Consumer-products companies 3M
Minnesota-based 3M -- which makes Post-it Notes, medical and surgical supplies, and Scotch tape, among other products -- reported net income of $928 million, or $1.28 per share -- a 1% dip from the $935 million, or $1.30 per share, for the final quarter of 2009. Sales were up 9.6% to $6.71 billion. The analysts' consensus expectation included earnings of $1.27 per share on sales of $6.59 billion, or just a penny below the actual results on the EPS line.
The one-cent beat, unlike the stronger quarters turned in by the likes of General Electric
Among the company's six sectors, the Electro and Communications unit led the parade with a 20.3% hike in its sales. Industrial and Transportation -- the biggest unit with $2.1 billion in revenues -- was up 10.4%, while Display and Graphics increased its contribution to the top line by 10.2%. In contrast, while sales for the Health Care segment were up 5.9%, fully 4.3% of the growth was tied to an acquisition. Last year's Health Care results got a boost from the scare related to the H1N1 "swine flu."
Perhaps because 3M is considered an economic bellwether, along with such other major (although disparate) companies as Caterpillar and Procter & Gamble -- both of which will report this week -- CEO George Buckley discussed the nation's economy at some length during his post-release call. As he said, "I don't expect to see big improvements in the U.S. until employment takes a turn for the better." On that basis, "we will spend cautiously in the early part of this year."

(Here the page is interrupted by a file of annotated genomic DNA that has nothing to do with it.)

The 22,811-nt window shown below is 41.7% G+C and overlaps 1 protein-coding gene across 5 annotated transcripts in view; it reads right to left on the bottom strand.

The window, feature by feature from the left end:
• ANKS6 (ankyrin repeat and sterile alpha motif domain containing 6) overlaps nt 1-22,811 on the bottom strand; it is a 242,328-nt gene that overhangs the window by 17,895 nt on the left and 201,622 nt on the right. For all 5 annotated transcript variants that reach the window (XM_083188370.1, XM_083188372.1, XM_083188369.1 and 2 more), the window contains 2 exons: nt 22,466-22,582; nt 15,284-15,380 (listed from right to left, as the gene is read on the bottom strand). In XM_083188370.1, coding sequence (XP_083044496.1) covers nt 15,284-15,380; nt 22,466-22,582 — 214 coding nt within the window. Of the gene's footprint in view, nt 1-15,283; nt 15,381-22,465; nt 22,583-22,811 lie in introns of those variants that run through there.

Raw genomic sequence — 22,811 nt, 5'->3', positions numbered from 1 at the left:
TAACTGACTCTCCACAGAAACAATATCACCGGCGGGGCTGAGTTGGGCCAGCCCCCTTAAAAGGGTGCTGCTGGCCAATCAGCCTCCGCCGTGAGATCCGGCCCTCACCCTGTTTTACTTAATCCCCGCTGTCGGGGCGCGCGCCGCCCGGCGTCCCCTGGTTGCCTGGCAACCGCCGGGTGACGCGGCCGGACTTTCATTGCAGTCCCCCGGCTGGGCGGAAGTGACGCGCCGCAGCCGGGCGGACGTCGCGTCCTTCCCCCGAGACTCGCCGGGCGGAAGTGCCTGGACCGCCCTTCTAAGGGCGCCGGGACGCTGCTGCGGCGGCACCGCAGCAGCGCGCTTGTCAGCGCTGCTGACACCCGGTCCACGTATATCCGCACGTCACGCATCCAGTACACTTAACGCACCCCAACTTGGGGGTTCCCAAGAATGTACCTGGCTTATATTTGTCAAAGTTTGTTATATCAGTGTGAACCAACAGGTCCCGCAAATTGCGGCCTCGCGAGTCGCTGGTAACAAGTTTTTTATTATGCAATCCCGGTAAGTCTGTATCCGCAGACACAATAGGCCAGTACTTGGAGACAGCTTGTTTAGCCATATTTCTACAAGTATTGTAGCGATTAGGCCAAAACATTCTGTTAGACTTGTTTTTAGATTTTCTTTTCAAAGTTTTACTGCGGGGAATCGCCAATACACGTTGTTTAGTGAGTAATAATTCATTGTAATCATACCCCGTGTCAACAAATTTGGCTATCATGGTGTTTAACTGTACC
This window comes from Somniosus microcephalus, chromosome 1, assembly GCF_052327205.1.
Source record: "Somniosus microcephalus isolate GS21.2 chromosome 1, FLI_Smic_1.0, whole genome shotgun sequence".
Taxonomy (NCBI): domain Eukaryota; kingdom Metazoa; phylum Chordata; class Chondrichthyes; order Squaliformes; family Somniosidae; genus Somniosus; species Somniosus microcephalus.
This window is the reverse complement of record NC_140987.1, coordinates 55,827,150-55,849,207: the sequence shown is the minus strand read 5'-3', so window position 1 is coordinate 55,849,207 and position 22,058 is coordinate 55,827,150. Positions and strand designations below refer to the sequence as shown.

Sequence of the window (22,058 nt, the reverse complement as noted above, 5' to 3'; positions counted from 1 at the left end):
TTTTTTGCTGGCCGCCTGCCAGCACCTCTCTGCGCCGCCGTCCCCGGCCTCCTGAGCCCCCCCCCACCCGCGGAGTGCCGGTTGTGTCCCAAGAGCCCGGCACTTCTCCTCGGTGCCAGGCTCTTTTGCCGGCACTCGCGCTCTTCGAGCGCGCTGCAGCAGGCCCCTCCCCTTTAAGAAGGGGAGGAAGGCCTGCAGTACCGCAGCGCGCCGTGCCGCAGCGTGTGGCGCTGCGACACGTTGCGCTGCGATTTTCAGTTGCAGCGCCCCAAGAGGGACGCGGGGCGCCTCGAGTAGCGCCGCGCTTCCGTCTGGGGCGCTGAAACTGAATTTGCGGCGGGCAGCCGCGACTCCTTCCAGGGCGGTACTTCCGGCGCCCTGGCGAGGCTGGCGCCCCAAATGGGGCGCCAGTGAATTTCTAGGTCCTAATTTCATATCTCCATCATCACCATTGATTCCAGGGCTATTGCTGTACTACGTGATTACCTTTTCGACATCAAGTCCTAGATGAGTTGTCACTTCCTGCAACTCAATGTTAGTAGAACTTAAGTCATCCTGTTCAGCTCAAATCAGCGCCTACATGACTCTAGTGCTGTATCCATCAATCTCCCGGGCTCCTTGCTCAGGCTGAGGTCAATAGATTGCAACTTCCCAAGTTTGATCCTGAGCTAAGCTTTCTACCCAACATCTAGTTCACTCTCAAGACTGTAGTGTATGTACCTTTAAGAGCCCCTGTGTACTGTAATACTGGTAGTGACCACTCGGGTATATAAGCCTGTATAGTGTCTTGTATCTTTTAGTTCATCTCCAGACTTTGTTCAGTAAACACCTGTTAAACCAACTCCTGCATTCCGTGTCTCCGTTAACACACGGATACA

But despite 3M's uninspiring results, increasing costs, lower margins, and an economy that is still struggling, management's expectations remain somewhat positive. In fact, the company raised its forecast for 2011 to $5.95 to $6.20 per share, versus the prior range of $5.90 to $6.10.
My inclination regarding 3M's shares is to remain on the sidelines, at least until more economically sensitive companies have checked in during this earnings season. By then, we should have a better notion of whether, for instance, DuPont's surprising thumping of the analysts' numbers or 3M's flattish results is more indicative of future trends.
3M and Johnson & Johnson are Motley Fool Inside Value picks. Procter & Gamble is a Motley Fool Income Investor recommendation. Johnson & Johnson is a Motley Fool Income Investor choice. Motley Fool Options has recommended a diagonal call position on Johnson & Johnson. The Fool owns shares of Johnson & Johnson. Motley Fool Alpha owns shares of Johnson & Johnson. Try any of our Foolish newsletter services free for 30 days.
We Fools may not all hold the same opinions, but we all believe that considering a diverse range of insights makes us better investors. Fool contributor David Lee Smith doesn't own shares in any of the companies mentioned in this article. The Motley Fool has a disclosure policy.